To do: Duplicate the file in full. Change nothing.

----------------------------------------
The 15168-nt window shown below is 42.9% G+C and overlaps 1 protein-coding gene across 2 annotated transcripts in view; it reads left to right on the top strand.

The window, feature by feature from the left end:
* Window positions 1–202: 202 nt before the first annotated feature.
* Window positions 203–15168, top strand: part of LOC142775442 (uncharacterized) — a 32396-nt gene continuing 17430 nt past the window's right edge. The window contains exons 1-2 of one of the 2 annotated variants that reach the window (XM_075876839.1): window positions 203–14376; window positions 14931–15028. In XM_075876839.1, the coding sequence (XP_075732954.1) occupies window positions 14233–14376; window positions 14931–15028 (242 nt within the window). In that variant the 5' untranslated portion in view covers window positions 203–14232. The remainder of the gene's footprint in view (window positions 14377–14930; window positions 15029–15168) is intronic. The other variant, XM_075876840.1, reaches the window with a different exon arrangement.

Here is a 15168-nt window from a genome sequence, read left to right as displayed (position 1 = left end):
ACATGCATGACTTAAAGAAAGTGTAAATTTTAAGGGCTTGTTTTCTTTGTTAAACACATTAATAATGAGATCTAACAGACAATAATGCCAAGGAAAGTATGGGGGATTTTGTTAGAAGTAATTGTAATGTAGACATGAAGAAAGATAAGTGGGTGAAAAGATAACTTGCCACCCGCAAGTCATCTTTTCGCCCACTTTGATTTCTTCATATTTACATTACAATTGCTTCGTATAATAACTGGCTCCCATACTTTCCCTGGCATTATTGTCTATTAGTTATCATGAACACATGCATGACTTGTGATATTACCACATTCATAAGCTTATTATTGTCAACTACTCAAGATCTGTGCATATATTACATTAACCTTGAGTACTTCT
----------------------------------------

The 15168-nt window shown below is 42.9% G+C and overlaps 1 protein-coding gene across 2 annotated transcripts in view; it reads left to right on the top strand.

The window, feature by feature from the left end:
* Window positions 1–202: 202 nt before the first annotated feature.
* Window positions 203–15168, top strand: part of LOC142775442 (uncharacterized) — a 32396-nt gene continuing 17430 nt past the window's right edge. The window contains exons 1-2 of one of the 2 annotated variants that reach the window (XM_075876839.1): window positions 203–14376; window positions 14931–15028. In XM_075876839.1, the coding sequence (XP_075732954.1) occupies window positions 14233–14376; window positions 14931–15028 (242 nt within the window). In that variant the 5' untranslated portion in view covers window positions 203–14232. The remainder of the gene's footprint in view (window positions 14377–14930; window positions 15029–15168) is intronic. The other variant, XM_075876840.1, reaches the window with a different exon arrangement.

Here is a 15168-nt window from a genome sequence, read left to right as displayed (position 1 = left end):
ACATGCATGACTTAAAGAAAGTGTAAATTTTAAGGGCTTGTTTTCTTTGTTAAACACATTAATAATGAGATCTAACAGACAATAATGCCAAGGAAAGTATGGGGGATTTTGTTAGAAGTAATTGTAATGTAGACATGAAGAAAGATAAGTGGGTGAAAAGATAACTTGCCACCCGCAAGTCATCTTTTCGCCCACTTTGATTTCTTCATATTTACATTACAATTGCTTCGTATAATAACTGGCTCCCATACTTTCCCTGGCATTATTGTCTATTAGTTATCATGAACACATGCATGACTTGTGATATTACCACATTCATAAGCTTATTATTGTCAACTACTCAAGATCTGTGCATATATTACATTAACCTTGAGTACTTCT